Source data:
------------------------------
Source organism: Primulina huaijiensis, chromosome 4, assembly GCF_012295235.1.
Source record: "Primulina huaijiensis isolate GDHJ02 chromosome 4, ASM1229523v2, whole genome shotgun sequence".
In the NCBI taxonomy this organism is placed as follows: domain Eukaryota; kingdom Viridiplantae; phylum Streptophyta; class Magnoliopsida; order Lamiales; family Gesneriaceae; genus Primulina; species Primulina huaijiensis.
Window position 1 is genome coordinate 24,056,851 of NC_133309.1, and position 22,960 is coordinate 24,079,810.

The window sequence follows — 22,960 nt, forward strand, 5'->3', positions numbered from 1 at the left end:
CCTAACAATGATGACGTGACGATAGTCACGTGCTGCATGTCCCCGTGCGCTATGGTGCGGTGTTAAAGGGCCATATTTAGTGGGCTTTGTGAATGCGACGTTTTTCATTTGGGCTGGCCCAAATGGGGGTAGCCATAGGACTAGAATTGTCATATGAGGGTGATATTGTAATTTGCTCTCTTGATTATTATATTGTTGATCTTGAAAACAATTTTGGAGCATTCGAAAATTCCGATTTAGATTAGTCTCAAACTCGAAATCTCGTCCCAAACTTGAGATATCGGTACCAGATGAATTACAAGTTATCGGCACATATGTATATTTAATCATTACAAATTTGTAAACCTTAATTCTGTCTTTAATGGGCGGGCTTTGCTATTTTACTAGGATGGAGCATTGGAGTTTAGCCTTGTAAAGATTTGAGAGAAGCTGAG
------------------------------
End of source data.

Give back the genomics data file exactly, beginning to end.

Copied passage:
Source organism: Primulina huaijiensis, chromosome 4, assembly GCF_012295235.1.
Source record: "Primulina huaijiensis isolate GDHJ02 chromosome 4, ASM1229523v2, whole genome shotgun sequence".
In the NCBI taxonomy this organism is placed as follows: domain Eukaryota; kingdom Viridiplantae; phylum Streptophyta; class Magnoliopsida; order Lamiales; family Gesneriaceae; genus Primulina; species Primulina huaijiensis.
Window position 1 is genome coordinate 24,056,851 of NC_133309.1, and position 22,960 is coordinate 24,079,810.

The window sequence follows — 22,960 nt, forward strand, 5'->3', positions numbered from 1 at the left end:
CCTAACAATGATGACGTGACGATAGTCACGTGCTGCATGTCCCCGTGCGCTATGGTGCGGTGTTAAAGGGCCATATTTAGTGGGCTTTGTGAATGCGACGTTTTTCATTTGGGCTGGCCCAAATGGGGGTAGCCATAGGACTAGAATTGTCATATGAGGGTGATATTGTAATTTGCTCTCTTGATTATTATATTGTTGATCTTGAAAACAATTTTGGAGCATTCGAAAATTCCGATTTAGATTAGTCTCAAACTCGAAATCTCGTCCCAAACTTGAGATATCGGTACCAGATGAATTACAAGTTATCGGCACATATGTATATTTAATCATTACAAATTTGTAAACCTTAATTCTGTCTTTAATGGGCGGGCTTTGCTATTTTACTAGGATGGAGCATTGGAGTTTAGCCTTGTAAAGATTTGAGAGAAGCTGAG